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Everyone knows that Scandinavians lead the field in their commitment, investment, and application of green technologies. This is partly due to the abundance of non-fossil fuel resources. Norway is 96% powered by hydro-electricity due it’s plentiful waterfalls, for example. Denmark – surrounded on three sides by the gusty North Sea – has more windmills per capita, by far, than any other country.

By this logic however, Canada and Argentina would be tapping tidal surges and all of Australia would be fueled with solar power. On the contrary, despite the lack of winter sunlight and over-all sunny days, Northern Europe leads the world in the engineering and application of  solar technologies (Germany is leading the way on this one, with Denmark and Sweden close behind).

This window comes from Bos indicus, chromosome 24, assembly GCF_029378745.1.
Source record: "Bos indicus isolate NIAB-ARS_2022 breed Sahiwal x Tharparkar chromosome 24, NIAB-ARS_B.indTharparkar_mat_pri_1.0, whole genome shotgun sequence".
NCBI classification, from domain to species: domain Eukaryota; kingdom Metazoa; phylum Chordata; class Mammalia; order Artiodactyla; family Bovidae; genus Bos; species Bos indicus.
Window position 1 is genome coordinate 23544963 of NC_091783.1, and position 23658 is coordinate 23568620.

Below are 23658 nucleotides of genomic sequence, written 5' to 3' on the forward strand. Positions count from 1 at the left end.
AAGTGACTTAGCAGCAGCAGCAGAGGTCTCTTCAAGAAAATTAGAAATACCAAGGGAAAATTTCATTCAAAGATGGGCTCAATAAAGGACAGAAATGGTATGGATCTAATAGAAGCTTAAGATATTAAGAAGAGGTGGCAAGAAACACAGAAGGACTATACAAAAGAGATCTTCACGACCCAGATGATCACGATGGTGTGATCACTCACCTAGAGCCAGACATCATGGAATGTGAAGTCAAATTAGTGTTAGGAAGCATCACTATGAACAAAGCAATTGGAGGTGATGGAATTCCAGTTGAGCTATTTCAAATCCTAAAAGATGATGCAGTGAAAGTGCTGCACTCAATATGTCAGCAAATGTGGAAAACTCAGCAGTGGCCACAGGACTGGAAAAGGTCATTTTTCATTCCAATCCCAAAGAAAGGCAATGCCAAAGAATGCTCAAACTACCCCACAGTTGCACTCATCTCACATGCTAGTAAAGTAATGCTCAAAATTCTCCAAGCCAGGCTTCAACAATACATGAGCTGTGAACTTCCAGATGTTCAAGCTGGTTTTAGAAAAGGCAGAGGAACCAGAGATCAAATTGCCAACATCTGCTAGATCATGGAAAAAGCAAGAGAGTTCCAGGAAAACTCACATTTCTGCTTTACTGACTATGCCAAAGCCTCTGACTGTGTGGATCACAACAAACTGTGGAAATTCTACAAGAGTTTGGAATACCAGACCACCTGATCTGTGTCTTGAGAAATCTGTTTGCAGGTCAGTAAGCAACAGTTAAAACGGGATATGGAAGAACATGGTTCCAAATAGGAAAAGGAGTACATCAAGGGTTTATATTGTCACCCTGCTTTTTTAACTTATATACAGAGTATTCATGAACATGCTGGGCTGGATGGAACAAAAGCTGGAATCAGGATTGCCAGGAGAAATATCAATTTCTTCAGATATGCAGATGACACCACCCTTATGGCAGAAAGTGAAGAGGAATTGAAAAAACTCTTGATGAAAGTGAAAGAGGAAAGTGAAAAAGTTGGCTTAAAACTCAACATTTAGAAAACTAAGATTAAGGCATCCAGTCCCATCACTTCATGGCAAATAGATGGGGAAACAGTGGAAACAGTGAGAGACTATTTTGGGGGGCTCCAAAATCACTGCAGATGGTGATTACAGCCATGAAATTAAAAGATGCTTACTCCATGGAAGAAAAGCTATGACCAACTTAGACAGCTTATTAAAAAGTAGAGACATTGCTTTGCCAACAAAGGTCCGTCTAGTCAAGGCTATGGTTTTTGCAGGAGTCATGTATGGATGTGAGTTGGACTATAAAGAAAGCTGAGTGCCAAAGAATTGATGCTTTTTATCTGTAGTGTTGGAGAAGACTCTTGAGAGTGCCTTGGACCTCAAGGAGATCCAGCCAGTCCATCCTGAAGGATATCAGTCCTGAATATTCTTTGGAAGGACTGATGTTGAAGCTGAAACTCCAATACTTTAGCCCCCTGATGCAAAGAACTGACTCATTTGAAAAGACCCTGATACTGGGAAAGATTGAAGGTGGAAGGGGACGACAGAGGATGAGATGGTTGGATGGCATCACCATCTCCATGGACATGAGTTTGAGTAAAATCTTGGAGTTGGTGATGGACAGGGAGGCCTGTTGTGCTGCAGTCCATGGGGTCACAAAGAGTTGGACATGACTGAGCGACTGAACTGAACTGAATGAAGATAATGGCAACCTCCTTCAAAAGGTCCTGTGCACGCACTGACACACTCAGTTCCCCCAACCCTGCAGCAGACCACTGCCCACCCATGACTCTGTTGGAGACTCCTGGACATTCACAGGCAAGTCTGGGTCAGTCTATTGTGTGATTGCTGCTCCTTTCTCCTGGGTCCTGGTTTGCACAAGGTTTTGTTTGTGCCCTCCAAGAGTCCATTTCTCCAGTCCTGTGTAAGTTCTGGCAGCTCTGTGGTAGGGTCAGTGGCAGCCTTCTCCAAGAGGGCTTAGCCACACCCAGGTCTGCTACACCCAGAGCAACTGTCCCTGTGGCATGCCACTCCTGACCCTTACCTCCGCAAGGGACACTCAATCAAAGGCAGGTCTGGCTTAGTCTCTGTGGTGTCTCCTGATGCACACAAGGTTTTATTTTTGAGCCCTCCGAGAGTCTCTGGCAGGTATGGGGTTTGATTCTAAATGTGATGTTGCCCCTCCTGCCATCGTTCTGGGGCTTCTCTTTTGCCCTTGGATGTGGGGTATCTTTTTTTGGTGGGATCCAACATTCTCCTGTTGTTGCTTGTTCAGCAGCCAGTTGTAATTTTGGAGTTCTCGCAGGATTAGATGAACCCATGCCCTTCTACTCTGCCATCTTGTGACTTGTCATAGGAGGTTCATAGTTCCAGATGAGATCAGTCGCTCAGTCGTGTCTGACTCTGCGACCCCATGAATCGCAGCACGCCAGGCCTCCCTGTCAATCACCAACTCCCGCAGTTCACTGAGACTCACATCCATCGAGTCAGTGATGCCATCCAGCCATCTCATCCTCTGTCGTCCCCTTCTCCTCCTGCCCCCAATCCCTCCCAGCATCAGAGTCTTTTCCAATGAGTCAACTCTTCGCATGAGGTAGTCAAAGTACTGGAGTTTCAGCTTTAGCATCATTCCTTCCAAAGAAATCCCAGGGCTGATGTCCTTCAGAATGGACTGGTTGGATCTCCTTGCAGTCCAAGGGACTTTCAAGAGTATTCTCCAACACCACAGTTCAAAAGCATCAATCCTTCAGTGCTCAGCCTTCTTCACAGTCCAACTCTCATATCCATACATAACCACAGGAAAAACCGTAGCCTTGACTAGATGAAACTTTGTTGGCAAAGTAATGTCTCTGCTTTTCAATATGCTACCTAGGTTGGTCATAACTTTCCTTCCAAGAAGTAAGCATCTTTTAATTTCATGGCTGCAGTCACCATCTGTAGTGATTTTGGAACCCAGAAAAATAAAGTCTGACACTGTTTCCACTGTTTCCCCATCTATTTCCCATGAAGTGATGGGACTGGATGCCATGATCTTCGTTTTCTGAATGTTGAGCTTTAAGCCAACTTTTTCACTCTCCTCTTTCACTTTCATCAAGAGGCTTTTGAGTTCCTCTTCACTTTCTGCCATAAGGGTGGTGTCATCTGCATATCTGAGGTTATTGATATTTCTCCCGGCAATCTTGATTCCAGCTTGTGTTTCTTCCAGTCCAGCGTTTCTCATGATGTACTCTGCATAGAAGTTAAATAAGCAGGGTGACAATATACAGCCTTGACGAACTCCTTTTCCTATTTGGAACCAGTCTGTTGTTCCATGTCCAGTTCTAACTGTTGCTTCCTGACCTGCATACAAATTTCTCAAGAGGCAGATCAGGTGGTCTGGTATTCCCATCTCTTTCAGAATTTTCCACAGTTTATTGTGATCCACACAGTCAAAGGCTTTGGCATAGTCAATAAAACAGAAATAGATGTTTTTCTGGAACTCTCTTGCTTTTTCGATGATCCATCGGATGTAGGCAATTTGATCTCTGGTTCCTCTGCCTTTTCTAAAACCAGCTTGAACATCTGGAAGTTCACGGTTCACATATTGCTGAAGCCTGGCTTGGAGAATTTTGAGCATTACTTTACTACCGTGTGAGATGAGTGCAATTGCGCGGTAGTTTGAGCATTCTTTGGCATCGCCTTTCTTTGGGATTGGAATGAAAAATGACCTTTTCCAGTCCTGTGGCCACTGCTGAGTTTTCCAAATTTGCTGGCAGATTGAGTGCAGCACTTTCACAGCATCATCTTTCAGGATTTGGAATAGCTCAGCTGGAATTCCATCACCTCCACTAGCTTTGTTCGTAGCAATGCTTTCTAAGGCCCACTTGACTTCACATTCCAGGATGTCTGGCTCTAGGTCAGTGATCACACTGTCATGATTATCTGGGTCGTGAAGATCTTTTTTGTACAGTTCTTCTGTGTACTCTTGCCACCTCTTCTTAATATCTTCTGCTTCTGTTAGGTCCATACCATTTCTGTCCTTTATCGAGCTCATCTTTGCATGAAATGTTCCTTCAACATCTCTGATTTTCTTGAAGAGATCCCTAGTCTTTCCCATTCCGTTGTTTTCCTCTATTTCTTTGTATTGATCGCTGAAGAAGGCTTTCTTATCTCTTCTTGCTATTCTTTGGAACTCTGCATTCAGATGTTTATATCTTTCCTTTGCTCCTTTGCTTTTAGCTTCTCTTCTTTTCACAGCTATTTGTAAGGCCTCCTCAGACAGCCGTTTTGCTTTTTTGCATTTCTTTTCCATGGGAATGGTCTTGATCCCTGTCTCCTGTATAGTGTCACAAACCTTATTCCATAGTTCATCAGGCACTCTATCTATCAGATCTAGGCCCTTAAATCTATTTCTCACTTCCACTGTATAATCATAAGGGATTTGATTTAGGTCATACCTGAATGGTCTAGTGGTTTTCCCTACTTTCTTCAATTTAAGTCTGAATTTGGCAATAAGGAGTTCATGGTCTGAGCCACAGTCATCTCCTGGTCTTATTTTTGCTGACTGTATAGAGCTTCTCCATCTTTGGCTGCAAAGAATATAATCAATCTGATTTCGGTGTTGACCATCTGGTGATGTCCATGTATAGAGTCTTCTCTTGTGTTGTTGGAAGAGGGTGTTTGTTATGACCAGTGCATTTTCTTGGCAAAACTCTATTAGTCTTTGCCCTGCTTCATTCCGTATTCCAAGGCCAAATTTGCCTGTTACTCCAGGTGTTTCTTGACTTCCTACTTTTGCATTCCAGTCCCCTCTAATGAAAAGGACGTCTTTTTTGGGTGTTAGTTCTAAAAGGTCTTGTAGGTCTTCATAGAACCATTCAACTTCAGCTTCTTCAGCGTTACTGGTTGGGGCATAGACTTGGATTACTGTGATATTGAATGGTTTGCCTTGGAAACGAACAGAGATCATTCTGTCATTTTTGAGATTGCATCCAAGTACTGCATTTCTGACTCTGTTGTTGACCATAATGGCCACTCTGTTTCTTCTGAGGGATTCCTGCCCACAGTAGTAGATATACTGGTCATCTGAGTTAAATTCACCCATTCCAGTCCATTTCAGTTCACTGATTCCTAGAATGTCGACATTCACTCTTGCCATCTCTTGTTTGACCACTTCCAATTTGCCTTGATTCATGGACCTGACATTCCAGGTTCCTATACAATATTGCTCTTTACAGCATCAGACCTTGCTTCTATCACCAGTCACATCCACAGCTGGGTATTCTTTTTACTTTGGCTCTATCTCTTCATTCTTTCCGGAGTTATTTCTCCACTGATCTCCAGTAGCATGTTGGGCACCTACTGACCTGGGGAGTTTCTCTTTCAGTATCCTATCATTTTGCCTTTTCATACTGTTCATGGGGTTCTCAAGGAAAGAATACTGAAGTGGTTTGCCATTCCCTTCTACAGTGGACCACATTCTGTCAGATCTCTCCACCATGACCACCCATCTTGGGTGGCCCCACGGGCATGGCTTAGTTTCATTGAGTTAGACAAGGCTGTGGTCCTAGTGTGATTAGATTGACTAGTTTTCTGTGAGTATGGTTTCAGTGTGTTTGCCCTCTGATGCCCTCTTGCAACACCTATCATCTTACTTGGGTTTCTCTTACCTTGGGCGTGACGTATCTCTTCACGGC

Why is this? The citizens on the Danish island of Samso may be an example. Some 10 years ago, this small island of farmers banded together to see if they could be modern world’s first self-sufficient community. And they just announced they are. The incentives to live off the grid are well known: cheaper energy (in the long run), less (or no) pollution, and now in this down economy, an opportunity for new high-tech jobs. For a relatively poor but hard working community, these reasons are self-evident. What’s not explicit, but equally important, is the need for an isolated community to have a shared a common purpose that can form their identity and provide goals for the future. On a larger scale, these Northern countries have the highest taxes in the world, living a socialist ethic that pulls everyone together for the common good (and causes friction with their influx of immigrants – but that’s another story). Whatever your politcal leanings, however, on a smaller scale, this commitment to collaboration and self-reliance can green this planet one island at time.

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